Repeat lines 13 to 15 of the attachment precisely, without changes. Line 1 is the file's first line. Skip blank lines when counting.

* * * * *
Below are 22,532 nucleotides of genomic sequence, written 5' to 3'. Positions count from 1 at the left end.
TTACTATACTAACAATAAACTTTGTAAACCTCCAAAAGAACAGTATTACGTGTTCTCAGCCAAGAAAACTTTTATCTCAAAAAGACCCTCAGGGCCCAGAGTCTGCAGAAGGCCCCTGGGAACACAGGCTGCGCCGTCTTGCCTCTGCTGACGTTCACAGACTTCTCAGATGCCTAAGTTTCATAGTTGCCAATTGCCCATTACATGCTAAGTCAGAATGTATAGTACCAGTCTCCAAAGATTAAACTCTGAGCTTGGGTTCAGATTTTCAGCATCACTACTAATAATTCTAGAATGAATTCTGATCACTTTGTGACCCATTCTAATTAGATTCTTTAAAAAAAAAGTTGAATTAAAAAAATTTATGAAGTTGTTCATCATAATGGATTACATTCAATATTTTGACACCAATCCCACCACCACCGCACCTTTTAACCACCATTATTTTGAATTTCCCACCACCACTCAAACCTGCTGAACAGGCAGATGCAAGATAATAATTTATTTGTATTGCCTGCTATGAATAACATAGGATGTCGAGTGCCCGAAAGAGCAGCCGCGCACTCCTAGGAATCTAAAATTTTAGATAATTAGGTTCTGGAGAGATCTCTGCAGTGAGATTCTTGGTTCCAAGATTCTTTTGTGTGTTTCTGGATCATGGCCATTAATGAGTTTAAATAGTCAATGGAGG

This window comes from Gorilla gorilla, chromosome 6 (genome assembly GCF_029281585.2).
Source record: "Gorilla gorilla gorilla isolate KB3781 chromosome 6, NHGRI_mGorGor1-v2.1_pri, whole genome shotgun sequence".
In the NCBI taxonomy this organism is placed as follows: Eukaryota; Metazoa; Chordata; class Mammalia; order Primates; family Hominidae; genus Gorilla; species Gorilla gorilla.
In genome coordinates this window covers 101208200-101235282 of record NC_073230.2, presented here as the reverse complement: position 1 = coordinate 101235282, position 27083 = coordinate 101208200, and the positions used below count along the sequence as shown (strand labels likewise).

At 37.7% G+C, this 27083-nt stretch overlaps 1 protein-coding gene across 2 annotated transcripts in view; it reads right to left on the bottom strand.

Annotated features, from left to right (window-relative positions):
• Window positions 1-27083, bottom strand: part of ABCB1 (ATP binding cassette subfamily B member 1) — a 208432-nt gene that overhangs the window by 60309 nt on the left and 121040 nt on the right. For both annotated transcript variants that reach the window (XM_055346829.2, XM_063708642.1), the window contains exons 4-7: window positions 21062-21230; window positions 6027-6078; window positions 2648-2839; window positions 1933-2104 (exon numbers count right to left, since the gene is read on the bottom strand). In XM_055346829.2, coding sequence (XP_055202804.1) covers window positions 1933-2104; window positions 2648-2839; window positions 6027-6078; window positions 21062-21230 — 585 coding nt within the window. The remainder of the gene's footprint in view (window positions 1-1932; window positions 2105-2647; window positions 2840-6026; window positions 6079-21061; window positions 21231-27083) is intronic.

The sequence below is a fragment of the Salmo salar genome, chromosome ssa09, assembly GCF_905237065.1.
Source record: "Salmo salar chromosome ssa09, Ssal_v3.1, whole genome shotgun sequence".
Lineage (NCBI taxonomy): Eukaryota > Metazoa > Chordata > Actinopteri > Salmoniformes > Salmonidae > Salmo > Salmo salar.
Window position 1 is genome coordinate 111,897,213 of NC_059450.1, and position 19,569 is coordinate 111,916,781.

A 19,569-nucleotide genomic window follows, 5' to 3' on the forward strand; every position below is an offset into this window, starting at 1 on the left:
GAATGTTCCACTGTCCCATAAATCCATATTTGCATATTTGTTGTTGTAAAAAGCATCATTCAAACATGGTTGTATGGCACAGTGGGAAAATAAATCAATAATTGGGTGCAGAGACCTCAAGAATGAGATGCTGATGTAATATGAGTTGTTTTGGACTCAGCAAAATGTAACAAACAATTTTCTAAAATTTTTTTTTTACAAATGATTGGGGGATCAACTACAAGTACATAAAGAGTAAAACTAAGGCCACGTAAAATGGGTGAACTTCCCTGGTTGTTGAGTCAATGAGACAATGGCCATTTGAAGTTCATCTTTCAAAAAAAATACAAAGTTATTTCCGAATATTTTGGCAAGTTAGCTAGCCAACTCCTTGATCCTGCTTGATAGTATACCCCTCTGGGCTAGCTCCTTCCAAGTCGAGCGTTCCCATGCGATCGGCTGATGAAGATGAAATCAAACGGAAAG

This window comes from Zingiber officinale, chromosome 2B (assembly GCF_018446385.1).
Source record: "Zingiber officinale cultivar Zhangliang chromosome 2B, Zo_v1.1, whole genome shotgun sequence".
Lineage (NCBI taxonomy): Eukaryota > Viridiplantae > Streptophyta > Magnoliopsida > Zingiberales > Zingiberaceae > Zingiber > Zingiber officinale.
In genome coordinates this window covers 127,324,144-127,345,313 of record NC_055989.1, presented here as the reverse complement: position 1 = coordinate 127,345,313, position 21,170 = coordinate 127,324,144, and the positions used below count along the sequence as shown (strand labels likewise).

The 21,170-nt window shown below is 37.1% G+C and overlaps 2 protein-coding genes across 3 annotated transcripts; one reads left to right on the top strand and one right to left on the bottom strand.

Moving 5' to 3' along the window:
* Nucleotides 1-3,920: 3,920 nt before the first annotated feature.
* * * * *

Window position 1 is genome coordinate 111,897,213 of NC_059450.1, and position 19,569 is coordinate 111,916,781.

A 19,569-nucleotide genomic window follows, 5' to 3' on the forward strand; every position below is an offset into this window, starting at 1 on the left:
GAATGTTCCACTGTCCCATAAATCCATATTTGCATATTTGTTGTTGTAAAAAGCATCATTCAAACATGGTTGTATGGCACAGTGGGAAAATAAATCAATAATTGGGTGCAGAGACCTCAAGAATGAGATGCTGATGTAATATGAGTTGTTTTGGACTCAGCAAAATGTAACAAACAATTTTCTAAAATTTTTTTTTTACAAATGATTGGGGGATCAACTACAAGTACATAAAGAGTAAAACTAAGGCCACGTAAAATGGGTGAACTTCCCTGGTTGTTGAGTCAATGAGACAATGGCCATTTGAAGTTCATCTTTCAAAAAAAATACAAAGTTATTTCCGAATATTTTGGCAAGTTAGCTAGCCAACTCCTTGATCCTGCTTGATAGTATACCCCTCTGGGCTAGCTCCTTCCAAGTCGAGCGTTCCCATGCGATCGGCTGATGAAGATGAAATCAAACGGAAAG